Bitcoin’s hashrate – the computational effort required to secure the network – is nearing historical highs, raising concerns from a few people on Twitter about an accelerated Bitcoin halving schedule (the reward for mining a block is halved approximately every four years).
Should they be worried? Not really. Bitcoin’s algorithm prevents acceleration of the halving schedule, a developer highlighted.
Bitcoin miners process transactions and compete to add a new block to the Bitcoin blockchain roughly every 10 minutes. Several factors (for example, number of miners or technological improvements) can disrupt that 10-minute rhythm, making it slightly easier or a little more difficult to mine blocks.
The Bitcoin algorithm monitors the level of difficulty and adjusts it every 2,016 blocks (approximately every two weeks) to maintain that 10-minute block time.
The algorithm also controls how many bitcoins miners receive as a reward for processing transactions and securing the network.
When Bitcoin was launched in 2009, miners received 50 bitcoins for successfully mining a block. That reward (called a “subsidy”) is halved every 210,000 blocks (roughly every four years), and the next halving will take place in 2024.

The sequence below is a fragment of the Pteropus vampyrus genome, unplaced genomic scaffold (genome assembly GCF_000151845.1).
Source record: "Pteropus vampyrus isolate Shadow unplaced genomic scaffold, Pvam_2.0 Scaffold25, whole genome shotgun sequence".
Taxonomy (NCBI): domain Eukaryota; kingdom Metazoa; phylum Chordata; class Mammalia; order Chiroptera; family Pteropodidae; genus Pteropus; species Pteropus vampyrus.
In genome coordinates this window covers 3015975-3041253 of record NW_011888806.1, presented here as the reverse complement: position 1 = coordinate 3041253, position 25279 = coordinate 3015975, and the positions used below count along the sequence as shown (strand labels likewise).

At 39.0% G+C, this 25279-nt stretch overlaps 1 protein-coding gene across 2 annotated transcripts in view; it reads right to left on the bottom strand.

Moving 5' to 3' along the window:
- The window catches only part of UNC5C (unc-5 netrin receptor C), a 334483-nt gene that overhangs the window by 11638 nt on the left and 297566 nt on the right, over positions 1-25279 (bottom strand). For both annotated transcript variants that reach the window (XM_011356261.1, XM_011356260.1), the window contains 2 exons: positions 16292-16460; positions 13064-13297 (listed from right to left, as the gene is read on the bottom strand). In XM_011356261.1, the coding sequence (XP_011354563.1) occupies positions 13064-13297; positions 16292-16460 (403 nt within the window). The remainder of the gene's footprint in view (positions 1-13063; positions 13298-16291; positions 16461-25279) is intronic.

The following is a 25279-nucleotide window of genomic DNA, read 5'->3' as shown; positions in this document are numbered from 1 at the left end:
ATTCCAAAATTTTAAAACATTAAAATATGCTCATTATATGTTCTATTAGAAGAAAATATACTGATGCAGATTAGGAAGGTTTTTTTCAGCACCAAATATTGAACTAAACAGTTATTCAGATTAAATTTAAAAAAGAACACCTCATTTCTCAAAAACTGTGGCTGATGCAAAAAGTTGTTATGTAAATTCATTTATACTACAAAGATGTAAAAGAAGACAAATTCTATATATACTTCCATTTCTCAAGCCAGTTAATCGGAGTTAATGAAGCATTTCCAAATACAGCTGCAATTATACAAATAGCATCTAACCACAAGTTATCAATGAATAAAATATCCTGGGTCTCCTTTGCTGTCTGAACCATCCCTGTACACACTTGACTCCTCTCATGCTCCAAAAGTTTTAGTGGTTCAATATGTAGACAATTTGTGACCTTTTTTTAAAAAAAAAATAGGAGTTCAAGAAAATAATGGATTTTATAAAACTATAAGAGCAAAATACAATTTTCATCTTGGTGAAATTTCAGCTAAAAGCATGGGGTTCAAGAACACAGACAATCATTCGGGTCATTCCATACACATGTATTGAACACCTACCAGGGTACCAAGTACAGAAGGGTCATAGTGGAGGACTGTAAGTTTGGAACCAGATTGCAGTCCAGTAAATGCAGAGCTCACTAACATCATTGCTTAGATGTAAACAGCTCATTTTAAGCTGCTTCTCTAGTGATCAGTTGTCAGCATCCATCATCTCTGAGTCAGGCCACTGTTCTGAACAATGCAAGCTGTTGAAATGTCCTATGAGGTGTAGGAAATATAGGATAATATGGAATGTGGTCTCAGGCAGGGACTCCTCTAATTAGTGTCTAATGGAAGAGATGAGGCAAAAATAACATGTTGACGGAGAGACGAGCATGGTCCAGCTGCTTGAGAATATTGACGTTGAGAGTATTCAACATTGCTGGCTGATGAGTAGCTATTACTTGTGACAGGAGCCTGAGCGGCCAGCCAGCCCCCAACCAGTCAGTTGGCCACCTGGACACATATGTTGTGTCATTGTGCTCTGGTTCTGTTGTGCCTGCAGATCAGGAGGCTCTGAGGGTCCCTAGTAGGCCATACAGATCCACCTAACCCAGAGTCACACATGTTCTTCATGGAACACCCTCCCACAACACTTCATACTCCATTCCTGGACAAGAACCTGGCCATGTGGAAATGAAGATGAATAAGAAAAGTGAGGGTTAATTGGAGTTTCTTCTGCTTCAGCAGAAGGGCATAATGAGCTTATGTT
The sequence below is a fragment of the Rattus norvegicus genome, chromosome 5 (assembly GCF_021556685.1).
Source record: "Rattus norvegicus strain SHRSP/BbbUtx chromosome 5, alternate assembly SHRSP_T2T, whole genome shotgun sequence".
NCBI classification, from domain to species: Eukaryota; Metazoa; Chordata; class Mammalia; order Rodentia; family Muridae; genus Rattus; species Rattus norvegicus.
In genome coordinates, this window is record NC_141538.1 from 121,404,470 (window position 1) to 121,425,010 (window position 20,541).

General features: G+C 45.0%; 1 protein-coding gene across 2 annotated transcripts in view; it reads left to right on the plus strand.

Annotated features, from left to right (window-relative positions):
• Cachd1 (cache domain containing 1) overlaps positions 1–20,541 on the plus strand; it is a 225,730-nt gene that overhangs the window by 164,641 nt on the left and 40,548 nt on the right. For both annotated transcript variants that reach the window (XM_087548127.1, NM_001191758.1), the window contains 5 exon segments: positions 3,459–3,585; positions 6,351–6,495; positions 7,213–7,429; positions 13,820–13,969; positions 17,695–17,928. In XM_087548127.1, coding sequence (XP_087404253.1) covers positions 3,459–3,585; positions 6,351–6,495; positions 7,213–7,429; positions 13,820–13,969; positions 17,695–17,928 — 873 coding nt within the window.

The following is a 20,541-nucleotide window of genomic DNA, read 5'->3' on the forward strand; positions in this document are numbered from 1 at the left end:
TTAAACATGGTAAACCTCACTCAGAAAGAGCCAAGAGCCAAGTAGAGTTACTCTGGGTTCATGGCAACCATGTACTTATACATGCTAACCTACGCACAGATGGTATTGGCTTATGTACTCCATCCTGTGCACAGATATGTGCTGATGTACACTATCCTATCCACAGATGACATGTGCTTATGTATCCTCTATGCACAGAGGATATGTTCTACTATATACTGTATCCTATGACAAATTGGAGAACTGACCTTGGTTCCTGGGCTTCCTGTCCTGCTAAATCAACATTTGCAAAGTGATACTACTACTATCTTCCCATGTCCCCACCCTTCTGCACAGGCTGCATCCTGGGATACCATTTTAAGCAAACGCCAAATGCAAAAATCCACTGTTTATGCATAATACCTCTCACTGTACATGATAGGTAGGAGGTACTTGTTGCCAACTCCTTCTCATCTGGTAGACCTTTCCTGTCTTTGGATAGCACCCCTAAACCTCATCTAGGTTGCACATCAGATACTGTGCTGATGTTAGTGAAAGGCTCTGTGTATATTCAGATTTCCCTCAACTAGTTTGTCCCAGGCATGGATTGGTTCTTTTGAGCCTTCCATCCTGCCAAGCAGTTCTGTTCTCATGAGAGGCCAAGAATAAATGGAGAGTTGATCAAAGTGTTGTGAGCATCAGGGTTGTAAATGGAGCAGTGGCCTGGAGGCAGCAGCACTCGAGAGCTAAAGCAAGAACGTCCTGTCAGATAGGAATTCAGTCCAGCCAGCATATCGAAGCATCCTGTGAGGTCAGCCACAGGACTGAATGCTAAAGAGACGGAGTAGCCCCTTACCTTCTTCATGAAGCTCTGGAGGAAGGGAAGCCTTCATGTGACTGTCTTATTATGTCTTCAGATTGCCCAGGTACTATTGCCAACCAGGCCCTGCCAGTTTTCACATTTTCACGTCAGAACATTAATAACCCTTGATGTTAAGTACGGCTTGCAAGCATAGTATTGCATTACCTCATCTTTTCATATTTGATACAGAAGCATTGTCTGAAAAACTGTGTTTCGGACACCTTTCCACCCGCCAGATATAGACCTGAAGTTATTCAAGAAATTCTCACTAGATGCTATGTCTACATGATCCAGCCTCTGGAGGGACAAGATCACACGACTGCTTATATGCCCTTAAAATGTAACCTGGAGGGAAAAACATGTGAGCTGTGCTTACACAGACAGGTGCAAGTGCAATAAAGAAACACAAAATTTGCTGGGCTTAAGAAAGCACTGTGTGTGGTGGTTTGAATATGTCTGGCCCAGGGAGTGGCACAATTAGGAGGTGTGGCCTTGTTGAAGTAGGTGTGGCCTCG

So can a jump in hashrate push that date to 2023 as some are claiming? The short answer is, no.
Changes in hashrate will not significantly alter Bitcoin’s halving schedule because Bitcoin’s algorithm prevents wild variations in block time by adjusting difficulty to match whatever external conditions exist at the time.
There may be small changes in dates here and there, but nothing significant enough to push the halving schedule from 2024 to 2023.
One Bitcoin developer tweeted his perspective:
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